Those are all compelling arguments, I know, but what I love most about this Almost-Summer time of year is the local Virginia fruit. Those few days where I find myself wandering between tidy rows of strawberries, or ducking under tree branches dripping with both rainwater and cherries, are worth every welt on my itchy legs. Filling our basket with blueberries and melons at Charlottesville’s City Market makes the sweltering heat just bearable as we make our way between stalls. And folding homegrown raspberries into whipped buttercream…oh my. There aren’t many discomforts that fresh raspberry buttercream can’t fix.

But today, let’s focus on those cherries. Ten-year-old Andrea would probably tell you that they are her favorite fruit…ever…for their appearance at the grocery store was always perfectly timed with the end of school and the beginning of Summer vacation. My momma, a teacher and just as excited for the break, would plan day trips to Florida’s fresh water springs for my friends and me. A bag full of sweet cherries was always packed as part of our lunch. After a few hours of swimming and snorkeling and sharks’ tooth hunting the dark-skinned globes would come out of the cooler, icy cold and immediately covered in tiny beads of condensation.

We’d find a spot in the grass, out of the shade of our claimed pavilion. The spring water was frigid, and the sun felt good on our skin as we spread a blanket and chose our places for the competition that was sure to follow. Small hands reached into the Ziplock bag, pulling out handfuls of tangled fruit to place in cross-legged laps. One-by-one, plucked from the mass by rubbery stems, the cherries were popped into eager mouths.  Rolled around and around the tongue, the pit was picked clean before being spat from juice-stained lips across the sun-soaked lawn.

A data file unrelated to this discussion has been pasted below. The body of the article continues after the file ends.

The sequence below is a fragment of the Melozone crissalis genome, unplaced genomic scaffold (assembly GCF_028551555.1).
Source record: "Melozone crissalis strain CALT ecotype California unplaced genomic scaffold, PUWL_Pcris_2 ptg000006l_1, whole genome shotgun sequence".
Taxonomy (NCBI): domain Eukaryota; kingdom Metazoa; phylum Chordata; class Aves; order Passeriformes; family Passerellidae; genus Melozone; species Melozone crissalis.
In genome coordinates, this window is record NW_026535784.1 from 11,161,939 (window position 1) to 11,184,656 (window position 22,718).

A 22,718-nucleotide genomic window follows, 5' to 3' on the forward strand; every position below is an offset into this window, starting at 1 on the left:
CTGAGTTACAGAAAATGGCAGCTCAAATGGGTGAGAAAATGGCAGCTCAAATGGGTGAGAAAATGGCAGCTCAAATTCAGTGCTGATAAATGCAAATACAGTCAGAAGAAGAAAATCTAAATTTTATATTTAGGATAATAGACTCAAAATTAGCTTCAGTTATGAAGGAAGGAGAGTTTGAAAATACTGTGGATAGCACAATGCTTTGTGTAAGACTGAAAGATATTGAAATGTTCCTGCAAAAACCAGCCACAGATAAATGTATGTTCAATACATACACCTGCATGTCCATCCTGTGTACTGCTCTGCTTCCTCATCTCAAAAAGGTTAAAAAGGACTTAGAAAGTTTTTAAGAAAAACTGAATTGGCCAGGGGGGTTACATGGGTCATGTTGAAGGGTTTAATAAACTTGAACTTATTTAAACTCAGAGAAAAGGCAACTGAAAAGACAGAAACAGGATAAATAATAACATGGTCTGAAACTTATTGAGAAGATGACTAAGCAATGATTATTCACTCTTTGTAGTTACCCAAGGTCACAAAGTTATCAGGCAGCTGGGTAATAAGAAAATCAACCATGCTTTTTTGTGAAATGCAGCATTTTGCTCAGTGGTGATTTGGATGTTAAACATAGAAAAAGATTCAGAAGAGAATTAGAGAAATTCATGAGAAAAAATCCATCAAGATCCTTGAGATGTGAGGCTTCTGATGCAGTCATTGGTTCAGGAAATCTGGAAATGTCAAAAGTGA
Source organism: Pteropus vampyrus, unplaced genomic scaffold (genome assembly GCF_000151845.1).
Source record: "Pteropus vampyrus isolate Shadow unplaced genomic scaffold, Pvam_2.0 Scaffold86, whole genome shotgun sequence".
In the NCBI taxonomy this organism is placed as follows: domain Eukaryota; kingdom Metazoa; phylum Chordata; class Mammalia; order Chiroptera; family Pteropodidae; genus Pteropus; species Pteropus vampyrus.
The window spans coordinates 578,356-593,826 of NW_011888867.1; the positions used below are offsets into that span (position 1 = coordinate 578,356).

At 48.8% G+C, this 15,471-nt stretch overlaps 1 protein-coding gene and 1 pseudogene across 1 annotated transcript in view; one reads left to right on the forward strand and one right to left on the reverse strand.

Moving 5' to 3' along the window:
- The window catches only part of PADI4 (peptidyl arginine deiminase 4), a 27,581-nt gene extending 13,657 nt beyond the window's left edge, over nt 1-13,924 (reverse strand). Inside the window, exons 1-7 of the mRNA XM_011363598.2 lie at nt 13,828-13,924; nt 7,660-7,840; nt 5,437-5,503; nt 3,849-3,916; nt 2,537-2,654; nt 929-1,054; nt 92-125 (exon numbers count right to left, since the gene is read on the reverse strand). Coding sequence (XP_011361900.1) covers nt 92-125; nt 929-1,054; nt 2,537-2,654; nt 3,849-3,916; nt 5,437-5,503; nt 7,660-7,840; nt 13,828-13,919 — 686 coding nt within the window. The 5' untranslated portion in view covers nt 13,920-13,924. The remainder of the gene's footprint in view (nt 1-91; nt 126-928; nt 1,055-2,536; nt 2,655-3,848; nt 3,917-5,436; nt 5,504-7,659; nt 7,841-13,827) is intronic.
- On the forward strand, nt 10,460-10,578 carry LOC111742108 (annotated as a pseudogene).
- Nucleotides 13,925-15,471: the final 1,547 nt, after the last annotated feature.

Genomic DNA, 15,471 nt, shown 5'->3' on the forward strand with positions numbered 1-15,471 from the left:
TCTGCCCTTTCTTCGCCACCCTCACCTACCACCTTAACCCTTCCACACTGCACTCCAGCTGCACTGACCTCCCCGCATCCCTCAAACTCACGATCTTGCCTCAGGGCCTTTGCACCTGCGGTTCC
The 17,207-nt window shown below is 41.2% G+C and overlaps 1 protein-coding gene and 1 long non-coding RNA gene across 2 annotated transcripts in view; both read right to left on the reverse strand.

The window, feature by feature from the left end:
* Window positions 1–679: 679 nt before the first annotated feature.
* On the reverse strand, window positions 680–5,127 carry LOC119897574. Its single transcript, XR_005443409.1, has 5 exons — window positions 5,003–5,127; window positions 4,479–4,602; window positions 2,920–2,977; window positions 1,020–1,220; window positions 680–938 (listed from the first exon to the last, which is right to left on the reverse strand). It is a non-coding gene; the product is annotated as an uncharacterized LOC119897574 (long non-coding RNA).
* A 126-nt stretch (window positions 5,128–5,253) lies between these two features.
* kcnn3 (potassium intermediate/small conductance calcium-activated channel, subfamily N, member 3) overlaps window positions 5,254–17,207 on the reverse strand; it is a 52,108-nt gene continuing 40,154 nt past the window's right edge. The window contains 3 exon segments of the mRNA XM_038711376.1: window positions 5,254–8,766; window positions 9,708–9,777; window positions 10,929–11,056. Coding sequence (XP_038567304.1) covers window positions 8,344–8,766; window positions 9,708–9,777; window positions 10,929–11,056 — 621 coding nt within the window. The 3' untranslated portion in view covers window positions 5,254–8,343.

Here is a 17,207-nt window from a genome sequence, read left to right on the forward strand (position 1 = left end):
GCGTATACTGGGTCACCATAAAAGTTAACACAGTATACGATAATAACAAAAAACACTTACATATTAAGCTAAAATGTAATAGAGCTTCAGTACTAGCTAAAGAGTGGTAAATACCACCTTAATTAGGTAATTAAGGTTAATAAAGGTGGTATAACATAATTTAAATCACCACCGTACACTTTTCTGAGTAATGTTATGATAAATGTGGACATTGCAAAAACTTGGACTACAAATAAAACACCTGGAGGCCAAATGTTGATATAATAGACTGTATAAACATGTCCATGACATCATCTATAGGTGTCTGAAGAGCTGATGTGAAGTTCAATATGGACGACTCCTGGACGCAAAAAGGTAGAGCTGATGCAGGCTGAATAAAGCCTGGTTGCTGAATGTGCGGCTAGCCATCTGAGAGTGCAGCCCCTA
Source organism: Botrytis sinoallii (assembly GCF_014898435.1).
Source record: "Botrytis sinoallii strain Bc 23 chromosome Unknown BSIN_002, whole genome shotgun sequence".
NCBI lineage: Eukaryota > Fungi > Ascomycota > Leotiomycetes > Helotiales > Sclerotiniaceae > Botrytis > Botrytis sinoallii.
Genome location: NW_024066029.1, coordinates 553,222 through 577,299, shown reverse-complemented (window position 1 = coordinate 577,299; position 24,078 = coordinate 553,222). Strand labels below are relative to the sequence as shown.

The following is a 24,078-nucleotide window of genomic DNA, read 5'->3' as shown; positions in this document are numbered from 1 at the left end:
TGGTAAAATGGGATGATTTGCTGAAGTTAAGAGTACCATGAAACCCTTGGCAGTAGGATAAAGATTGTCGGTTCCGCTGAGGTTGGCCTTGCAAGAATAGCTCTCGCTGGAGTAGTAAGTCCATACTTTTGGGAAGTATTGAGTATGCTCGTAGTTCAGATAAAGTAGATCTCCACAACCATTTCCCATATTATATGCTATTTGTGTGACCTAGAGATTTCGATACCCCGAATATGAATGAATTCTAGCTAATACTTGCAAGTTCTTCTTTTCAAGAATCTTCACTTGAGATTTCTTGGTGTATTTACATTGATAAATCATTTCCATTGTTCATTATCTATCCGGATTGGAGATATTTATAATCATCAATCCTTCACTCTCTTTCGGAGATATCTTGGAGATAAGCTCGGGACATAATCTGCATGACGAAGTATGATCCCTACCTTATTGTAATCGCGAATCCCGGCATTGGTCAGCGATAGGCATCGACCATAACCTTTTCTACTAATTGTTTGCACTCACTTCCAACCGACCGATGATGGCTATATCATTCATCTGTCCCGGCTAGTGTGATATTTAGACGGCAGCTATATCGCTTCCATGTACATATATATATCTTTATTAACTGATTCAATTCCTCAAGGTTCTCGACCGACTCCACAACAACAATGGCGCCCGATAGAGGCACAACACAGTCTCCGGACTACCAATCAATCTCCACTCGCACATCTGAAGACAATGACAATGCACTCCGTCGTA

Oh, summer.

I won’t deny that my adult days have seen the occasional cherry-pit-spitting contest.  Yes, I do that.  But 28-year-old Andrea has also learned how to bake and how to make jam, and that cherries pair well with savory partners as well as sweet.  Take this dish, for instance, a variation on the classic tomato and basil bread salad.  In it, sweet cherries are paired with the tang of  balsamic vinegar and spicy arugula, all held together by a base of crisped bread and a topping of creamy chevre.  It is a very adult meal, a lovely, rustic dinner for two on the back deck that is complimented nicely by an effervescent vinho verde.

Just be sure to save some of those whole cherries for dessert…you never know when your inner child will demand a little friendly competition.

Bread Salad with Cherries, Arugula and Goat Cheese

from A Homemade Life, by Molly Wizenberg

makes 4 first-course servings, or a meal for 2

Ingredients